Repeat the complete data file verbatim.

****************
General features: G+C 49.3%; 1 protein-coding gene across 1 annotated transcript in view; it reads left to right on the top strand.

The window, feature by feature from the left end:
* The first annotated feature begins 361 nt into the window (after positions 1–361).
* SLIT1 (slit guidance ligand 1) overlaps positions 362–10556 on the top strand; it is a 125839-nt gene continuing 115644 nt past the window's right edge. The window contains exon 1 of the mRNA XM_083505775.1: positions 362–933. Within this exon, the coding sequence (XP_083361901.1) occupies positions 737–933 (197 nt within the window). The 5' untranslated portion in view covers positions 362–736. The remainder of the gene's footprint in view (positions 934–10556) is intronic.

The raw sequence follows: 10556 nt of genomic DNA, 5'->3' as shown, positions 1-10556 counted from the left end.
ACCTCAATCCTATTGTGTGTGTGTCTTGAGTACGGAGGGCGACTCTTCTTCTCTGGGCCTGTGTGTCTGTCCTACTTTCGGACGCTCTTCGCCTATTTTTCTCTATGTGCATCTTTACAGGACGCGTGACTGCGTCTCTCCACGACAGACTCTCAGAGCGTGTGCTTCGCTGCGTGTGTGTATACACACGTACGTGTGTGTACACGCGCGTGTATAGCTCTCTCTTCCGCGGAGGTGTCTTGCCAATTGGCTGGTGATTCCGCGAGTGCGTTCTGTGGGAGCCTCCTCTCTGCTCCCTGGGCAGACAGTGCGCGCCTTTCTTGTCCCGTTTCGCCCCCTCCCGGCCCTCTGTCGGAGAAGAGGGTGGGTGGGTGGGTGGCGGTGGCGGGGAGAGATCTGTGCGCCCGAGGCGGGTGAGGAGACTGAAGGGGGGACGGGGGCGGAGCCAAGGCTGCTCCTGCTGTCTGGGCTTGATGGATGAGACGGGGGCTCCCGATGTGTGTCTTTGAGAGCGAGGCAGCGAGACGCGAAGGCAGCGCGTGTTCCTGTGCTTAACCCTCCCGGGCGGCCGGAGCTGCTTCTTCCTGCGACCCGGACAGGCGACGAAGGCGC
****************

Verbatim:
General features: G+C 49.3%; 1 protein-coding gene across 1 annotated transcript in view; it reads left to right on the top strand.

The window, feature by feature from the left end:
* The first annotated feature begins 361 nt into the window (after positions 1–361).
* SLIT1 (slit guidance ligand 1) overlaps positions 362–10556 on the top strand; it is a 125839-nt gene continuing 115644 nt past the window's right edge. The window contains exon 1 of the mRNA XM_083505775.1: positions 362–933. Within this exon, the coding sequence (XP_083361901.1) occupies positions 737–933 (197 nt within the window). The 5' untranslated portion in view covers positions 362–736. The remainder of the gene's footprint in view (positions 934–10556) is intronic.

The raw sequence follows: 10556 nt of genomic DNA, 5'->3' as shown, positions 1-10556 counted from the left end.
ACCTCAATCCTATTGTGTGTGTGTCTTGAGTACGGAGGGCGACTCTTCTTCTCTGGGCCTGTGTGTCTGTCCTACTTTCGGACGCTCTTCGCCTATTTTTCTCTATGTGCATCTTTACAGGACGCGTGACTGCGTCTCTCCACGACAGACTCTCAGAGCGTGTGCTTCGCTGCGTGTGTGTATACACACGTACGTGTGTGTACACGCGCGTGTATAGCTCTCTCTTCCGCGGAGGTGTCTTGCCAATTGGCTGGTGATTCCGCGAGTGCGTTCTGTGGGAGCCTCCTCTCTGCTCCCTGGGCAGACAGTGCGCGCCTTTCTTGTCCCGTTTCGCCCCCTCCCGGCCCTCTGTCGGAGAAGAGGGTGGGTGGGTGGGTGGCGGTGGCGGGGAGAGATCTGTGCGCCCGAGGCGGGTGAGGAGACTGAAGGGGGGACGGGGGCGGAGCCAAGGCTGCTCCTGCTGTCTGGGCTTGATGGATGAGACGGGGGCTCCCGATGTGTGTCTTTGAGAGCGAGGCAGCGAGACGCGAAGGCAGCGCGTGTTCCTGTGCTTAACCCTCCCGGGCGGCCGGAGCTGCTTCTTCCTGCGACCCGGACAGGCGACGAAGGCGC